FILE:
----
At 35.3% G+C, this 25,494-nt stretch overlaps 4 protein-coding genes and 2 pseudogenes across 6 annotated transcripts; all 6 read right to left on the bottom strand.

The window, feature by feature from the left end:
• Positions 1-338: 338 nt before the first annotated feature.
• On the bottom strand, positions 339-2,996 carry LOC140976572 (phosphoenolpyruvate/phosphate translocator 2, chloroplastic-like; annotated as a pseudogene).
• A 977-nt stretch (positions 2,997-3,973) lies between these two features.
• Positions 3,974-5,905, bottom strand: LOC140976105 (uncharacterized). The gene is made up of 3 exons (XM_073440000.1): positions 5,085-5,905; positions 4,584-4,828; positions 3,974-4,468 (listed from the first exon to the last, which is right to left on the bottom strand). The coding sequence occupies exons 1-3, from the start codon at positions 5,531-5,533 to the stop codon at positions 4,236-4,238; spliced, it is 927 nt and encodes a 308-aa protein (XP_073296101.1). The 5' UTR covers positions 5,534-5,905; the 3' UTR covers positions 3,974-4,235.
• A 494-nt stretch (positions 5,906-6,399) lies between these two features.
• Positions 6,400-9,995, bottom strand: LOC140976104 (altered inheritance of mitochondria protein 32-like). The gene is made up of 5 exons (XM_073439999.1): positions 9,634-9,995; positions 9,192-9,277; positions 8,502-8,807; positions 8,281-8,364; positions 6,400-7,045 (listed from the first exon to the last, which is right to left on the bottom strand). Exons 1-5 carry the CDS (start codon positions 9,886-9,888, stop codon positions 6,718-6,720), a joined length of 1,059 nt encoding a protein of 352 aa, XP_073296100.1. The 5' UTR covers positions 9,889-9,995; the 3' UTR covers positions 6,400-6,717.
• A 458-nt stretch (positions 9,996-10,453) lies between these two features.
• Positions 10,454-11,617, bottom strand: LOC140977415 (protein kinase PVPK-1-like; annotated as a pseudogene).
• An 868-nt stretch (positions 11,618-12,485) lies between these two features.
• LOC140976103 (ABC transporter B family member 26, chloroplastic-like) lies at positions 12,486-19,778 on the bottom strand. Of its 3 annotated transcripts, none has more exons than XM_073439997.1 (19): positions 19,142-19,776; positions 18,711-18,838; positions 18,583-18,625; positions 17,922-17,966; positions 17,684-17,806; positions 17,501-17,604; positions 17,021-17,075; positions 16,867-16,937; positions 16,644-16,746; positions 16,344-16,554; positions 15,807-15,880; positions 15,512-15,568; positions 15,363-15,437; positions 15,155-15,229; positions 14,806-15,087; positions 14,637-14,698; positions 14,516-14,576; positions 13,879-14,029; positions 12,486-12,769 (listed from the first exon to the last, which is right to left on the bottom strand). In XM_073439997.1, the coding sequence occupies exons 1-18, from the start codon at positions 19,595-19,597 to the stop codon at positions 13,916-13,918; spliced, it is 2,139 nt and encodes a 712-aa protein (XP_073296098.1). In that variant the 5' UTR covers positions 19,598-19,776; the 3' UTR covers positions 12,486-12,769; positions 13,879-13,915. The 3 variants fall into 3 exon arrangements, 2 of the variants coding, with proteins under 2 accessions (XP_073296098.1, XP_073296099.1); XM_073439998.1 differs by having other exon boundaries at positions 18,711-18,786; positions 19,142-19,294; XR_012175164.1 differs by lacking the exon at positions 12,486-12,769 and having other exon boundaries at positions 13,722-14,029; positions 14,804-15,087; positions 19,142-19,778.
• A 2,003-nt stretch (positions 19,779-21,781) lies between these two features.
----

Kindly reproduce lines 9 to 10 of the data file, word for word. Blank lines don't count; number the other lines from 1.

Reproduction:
• A 458-nt stretch (positions 9,996-10,453) lies between these two features.
• Positions 10,454-11,617, bottom strand: LOC140977415 (protein kinase PVPK-1-like; annotated as a pseudogene).